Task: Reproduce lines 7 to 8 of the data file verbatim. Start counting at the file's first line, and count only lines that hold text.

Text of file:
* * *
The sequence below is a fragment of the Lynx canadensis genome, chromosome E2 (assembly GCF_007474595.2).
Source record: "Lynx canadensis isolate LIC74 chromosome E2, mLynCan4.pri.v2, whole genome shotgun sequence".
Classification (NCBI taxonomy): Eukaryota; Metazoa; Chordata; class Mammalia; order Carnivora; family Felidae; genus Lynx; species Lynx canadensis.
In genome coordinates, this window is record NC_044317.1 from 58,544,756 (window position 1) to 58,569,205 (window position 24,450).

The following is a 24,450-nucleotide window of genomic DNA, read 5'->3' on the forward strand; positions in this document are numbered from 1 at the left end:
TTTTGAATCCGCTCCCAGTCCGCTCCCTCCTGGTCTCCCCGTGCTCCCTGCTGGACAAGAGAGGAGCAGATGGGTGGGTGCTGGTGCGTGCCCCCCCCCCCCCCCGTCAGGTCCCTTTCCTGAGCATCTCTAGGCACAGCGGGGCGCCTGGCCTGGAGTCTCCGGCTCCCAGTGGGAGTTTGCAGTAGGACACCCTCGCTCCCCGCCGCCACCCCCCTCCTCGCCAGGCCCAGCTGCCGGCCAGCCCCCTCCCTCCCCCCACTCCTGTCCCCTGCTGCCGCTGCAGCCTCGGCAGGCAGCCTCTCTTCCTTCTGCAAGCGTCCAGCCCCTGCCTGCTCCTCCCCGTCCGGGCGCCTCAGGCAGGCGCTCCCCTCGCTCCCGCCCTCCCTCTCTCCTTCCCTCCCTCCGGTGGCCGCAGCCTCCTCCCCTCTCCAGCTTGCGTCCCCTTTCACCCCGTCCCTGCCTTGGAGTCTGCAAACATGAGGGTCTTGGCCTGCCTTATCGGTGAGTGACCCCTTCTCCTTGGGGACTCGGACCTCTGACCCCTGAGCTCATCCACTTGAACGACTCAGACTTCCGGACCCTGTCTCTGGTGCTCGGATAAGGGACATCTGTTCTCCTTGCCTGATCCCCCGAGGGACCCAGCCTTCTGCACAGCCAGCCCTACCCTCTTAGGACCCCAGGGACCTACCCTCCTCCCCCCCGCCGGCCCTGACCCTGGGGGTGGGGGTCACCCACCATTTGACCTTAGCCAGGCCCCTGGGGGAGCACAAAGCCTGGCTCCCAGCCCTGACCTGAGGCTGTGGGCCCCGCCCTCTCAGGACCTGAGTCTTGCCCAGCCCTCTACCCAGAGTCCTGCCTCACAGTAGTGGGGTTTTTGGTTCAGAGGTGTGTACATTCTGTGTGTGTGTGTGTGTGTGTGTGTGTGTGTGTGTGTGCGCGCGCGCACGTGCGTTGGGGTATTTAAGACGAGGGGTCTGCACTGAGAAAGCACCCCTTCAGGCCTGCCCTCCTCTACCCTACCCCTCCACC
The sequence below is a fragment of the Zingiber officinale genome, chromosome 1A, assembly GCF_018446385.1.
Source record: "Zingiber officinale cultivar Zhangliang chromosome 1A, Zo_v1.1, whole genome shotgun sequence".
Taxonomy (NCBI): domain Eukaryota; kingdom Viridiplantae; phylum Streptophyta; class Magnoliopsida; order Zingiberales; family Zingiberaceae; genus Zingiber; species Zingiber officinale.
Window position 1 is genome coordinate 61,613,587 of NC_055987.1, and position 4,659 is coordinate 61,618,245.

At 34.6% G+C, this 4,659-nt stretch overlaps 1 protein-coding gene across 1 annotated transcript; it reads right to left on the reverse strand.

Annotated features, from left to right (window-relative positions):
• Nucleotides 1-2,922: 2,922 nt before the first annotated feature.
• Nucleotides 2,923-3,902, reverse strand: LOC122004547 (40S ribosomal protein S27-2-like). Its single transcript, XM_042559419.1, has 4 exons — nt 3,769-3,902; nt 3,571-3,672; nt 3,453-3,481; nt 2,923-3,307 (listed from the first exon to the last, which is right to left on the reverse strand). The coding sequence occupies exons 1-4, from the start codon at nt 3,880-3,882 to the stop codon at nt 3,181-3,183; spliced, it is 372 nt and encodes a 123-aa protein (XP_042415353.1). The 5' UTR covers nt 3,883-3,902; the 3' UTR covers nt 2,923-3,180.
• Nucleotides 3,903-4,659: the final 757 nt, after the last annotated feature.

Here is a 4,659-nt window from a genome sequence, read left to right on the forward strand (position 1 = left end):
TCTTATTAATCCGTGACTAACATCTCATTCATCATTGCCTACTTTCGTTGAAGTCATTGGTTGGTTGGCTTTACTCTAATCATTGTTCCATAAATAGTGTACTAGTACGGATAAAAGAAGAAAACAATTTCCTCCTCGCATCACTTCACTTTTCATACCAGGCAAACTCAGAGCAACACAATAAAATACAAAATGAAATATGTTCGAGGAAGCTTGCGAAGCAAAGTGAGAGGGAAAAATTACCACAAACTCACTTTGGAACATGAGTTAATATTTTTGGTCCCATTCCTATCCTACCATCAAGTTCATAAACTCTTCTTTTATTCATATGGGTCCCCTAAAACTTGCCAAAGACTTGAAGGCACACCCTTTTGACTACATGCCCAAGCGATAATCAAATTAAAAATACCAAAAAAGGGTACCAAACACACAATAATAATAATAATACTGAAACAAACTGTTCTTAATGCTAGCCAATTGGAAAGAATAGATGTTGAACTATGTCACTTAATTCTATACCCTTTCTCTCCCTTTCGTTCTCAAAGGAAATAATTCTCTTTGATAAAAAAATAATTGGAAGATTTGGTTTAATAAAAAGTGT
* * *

The sequence below is a fragment of the Zingiber officinale genome, chromosome 1A, assembly GCF_018446385.1.
Source record: "Zingiber officinale cultivar Zhangliang chromosome 1A, Zo_v1.1, whole genome shotgun sequence".